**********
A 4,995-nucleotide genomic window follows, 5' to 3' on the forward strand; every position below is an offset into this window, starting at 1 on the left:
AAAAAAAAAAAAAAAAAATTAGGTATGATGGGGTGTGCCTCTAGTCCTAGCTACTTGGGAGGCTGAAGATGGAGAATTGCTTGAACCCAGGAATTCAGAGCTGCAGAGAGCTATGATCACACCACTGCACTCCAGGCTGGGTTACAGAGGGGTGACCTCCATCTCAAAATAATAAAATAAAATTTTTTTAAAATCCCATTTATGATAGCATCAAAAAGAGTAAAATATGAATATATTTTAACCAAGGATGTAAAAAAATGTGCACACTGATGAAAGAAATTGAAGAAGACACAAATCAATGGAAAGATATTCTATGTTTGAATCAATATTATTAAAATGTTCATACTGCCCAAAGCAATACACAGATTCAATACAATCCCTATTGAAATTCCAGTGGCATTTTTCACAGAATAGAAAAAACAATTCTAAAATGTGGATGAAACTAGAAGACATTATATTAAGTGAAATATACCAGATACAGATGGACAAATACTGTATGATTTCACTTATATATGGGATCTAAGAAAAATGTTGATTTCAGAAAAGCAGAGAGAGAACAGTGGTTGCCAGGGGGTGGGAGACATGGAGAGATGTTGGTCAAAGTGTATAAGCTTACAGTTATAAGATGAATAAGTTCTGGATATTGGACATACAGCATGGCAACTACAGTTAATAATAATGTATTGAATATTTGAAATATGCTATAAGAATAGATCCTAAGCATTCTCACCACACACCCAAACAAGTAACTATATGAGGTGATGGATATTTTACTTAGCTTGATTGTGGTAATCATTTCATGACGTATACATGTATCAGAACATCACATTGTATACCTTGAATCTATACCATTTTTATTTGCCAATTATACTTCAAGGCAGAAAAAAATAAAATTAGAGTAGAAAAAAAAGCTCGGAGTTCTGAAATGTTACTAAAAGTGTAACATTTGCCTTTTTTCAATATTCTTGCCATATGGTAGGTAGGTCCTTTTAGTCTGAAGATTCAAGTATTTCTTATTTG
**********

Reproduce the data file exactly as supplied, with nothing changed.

A 4,995-nucleotide genomic window follows, 5' to 3' on the forward strand; every position below is an offset into this window, starting at 1 on the left:
AAAAAAAAAAAAAAAAAATTAGGTATGATGGGGTGTGCCTCTAGTCCTAGCTACTTGGGAGGCTGAAGATGGAGAATTGCTTGAACCCAGGAATTCAGAGCTGCAGAGAGCTATGATCACACCACTGCACTCCAGGCTGGGTTACAGAGGGGTGACCTCCATCTCAAAATAATAAAATAAAATTTTTTTAAAATCCCATTTATGATAGCATCAAAAAGAGTAAAATATGAATATATTTTAACCAAGGATGTAAAAAAATGTGCACACTGATGAAAGAAATTGAAGAAGACACAAATCAATGGAAAGATATTCTATGTTTGAATCAATATTATTAAAATGTTCATACTGCCCAAAGCAATACACAGATTCAATACAATCCCTATTGAAATTCCAGTGGCATTTTTCACAGAATAGAAAAAACAATTCTAAAATGTGGATGAAACTAGAAGACATTATATTAAGTGAAATATACCAGATACAGATGGACAAATACTGTATGATTTCACTTATATATGGGATCTAAGAAAAATGTTGATTTCAGAAAAGCAGAGAGAGAACAGTGGTTGCCAGGGGGTGGGAGACATGGAGAGATGTTGGTCAAAGTGTATAAGCTTACAGTTATAAGATGAATAAGTTCTGGATATTGGACATACAGCATGGCAACTACAGTTAATAATAATGTATTGAATATTTGAAATATGCTATAAGAATAGATCCTAAGCATTCTCACCACACACCCAAACAAGTAACTATATGAGGTGATGGATATTTTACTTAGCTTGATTGTGGTAATCATTTCATGACGTATACATGTATCAGAACATCACATTGTATACCTTGAATCTATACCATTTTTATTTGCCAATTATACTTCAAGGCAGAAAAAAATAAAATTAGAGTAGAAAAAAAAGCTCGGAGTTCTGAAATGTTACTAAAAGTGTAACATTTGCCTTTTTTCAATATTCTTGCCATATGGTAGGTAGGTCCTTTTAGTCTGAAGATTCAAGTATTTCTTATTTG